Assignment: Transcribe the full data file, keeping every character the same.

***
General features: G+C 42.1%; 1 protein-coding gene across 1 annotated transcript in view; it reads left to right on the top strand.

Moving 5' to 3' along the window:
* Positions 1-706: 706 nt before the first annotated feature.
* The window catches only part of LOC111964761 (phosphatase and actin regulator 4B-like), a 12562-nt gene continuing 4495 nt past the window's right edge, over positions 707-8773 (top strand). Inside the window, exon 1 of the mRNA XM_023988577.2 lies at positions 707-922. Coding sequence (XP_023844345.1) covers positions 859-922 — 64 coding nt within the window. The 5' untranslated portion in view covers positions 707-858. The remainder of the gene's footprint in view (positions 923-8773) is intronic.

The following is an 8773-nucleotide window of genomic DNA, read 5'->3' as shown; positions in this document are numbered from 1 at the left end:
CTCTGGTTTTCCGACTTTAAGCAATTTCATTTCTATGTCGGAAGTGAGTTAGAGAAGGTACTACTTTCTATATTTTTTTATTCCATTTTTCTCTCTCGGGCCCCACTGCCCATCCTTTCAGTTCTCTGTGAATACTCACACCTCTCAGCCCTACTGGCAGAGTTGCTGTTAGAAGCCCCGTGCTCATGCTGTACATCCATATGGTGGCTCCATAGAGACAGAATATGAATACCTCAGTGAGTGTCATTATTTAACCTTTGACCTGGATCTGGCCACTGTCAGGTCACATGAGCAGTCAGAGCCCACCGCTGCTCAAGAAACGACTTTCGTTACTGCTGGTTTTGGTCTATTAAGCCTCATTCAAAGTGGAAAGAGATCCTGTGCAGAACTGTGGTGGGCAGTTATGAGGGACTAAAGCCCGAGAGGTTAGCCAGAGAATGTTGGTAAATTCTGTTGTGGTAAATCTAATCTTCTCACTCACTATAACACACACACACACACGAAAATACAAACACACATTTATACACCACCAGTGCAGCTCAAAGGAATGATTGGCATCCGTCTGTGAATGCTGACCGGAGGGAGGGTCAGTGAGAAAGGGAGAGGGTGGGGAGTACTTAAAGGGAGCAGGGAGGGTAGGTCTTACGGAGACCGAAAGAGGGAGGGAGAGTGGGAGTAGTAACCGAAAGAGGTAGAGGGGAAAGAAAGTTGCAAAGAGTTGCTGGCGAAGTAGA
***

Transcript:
General features: G+C 42.1%; 1 protein-coding gene across 1 annotated transcript in view; it reads left to right on the top strand.

Moving 5' to 3' along the window:
* Positions 1-706: 706 nt before the first annotated feature.
* The window catches only part of LOC111964761 (phosphatase and actin regulator 4B-like), a 12562-nt gene continuing 4495 nt past the window's right edge, over positions 707-8773 (top strand). Inside the window, exon 1 of the mRNA XM_023988577.2 lies at positions 707-922. Coding sequence (XP_023844345.1) covers positions 859-922 — 64 coding nt within the window. The 5' untranslated portion in view covers positions 707-858. The remainder of the gene's footprint in view (positions 923-8773) is intronic.

The following is an 8773-nucleotide window of genomic DNA, read 5'->3' as shown; positions in this document are numbered from 1 at the left end:
CTCTGGTTTTCCGACTTTAAGCAATTTCATTTCTATGTCGGAAGTGAGTTAGAGAAGGTACTACTTTCTATATTTTTTTATTCCATTTTTCTCTCTCGGGCCCCACTGCCCATCCTTTCAGTTCTCTGTGAATACTCACACCTCTCAGCCCTACTGGCAGAGTTGCTGTTAGAAGCCCCGTGCTCATGCTGTACATCCATATGGTGGCTCCATAGAGACAGAATATGAATACCTCAGTGAGTGTCATTATTTAACCTTTGACCTGGATCTGGCCACTGTCAGGTCACATGAGCAGTCAGAGCCCACCGCTGCTCAAGAAACGACTTTCGTTACTGCTGGTTTTGGTCTATTAAGCCTCATTCAAAGTGGAAAGAGATCCTGTGCAGAACTGTGGTGGGCAGTTATGAGGGACTAAAGCCCGAGAGGTTAGCCAGAGAATGTTGGTAAATTCTGTTGTGGTAAATCTAATCTTCTCACTCACTATAACACACACACACACACGAAAATACAAACACACATTTATACACCACCAGTGCAGCTCAAAGGAATGATTGGCATCCGTCTGTGAATGCTGACCGGAGGGAGGGTCAGTGAGAAAGGGAGAGGGTGGGGAGTACTTAAAGGGAGCAGGGAGGGTAGGTCTTACGGAGACCGAAAGAGGGAGGGAGAGTGGGAGTAGTAACCGAAAGAGGTAGAGGGGAAAGAAAGTTGCAAAGAGTTGCTGGCGAAGTAGA